Sunday, November 2, 2014

Spider

by Kelley Jean White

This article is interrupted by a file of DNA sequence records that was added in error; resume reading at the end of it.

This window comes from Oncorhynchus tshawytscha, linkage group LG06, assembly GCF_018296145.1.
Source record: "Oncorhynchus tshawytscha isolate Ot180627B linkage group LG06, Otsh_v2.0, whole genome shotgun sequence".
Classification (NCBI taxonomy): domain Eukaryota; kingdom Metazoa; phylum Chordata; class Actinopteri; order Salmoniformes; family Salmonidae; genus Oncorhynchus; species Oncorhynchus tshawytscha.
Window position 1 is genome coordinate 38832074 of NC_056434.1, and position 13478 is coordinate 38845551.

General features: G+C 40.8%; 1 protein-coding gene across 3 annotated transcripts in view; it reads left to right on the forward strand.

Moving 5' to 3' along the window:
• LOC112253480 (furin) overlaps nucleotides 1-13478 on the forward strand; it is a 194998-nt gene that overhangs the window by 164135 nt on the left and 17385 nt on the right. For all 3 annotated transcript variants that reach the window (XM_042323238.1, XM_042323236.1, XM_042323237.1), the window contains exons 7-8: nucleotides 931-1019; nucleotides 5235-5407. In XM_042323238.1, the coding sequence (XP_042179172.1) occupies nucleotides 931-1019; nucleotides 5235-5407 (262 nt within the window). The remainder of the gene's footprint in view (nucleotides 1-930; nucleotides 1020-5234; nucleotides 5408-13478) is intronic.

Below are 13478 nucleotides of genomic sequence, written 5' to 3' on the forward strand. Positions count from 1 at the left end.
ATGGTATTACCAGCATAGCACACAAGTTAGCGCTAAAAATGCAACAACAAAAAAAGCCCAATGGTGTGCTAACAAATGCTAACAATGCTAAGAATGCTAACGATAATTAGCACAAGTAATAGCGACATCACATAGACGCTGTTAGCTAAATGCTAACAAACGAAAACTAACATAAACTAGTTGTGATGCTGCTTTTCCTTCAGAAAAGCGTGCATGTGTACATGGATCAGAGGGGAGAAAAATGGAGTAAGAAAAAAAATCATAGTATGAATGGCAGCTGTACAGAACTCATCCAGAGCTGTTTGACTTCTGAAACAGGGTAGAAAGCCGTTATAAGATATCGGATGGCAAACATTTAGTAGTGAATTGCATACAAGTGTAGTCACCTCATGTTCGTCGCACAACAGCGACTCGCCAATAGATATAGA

This diner is haunted. The waitress says the paper towel machine in the bathroom starts unwinding all by itself and more than once she’s felt a little tap on her behind as she bends over the sink.And it doesn’t surprise anyone, afterall June’s father Spider died right there at the grill. Massive heart attack. (They’re always massive aren’t they.) No one remembers his real name. Except June. But he was the cook here forty some years. Fast, a real flyer. And before that at The Bay. And the Shore. And the Sea View. He was good with his hands. Ask his second wife. Ask his third. Always building something.  And that bass fiddle. Those hands of his on the strings. More than an octave on a piano. And did you know he did clockwork? Fixed all those little springs and cogs? Built that fence out of gears and chains and bicycle wheels and pulleys and arrows all painted red and black and gold? He was a master. Arms, hands, everywhere.  Had at least a dozen arms. No one could move a job faster. Not even the quickest autumn wind.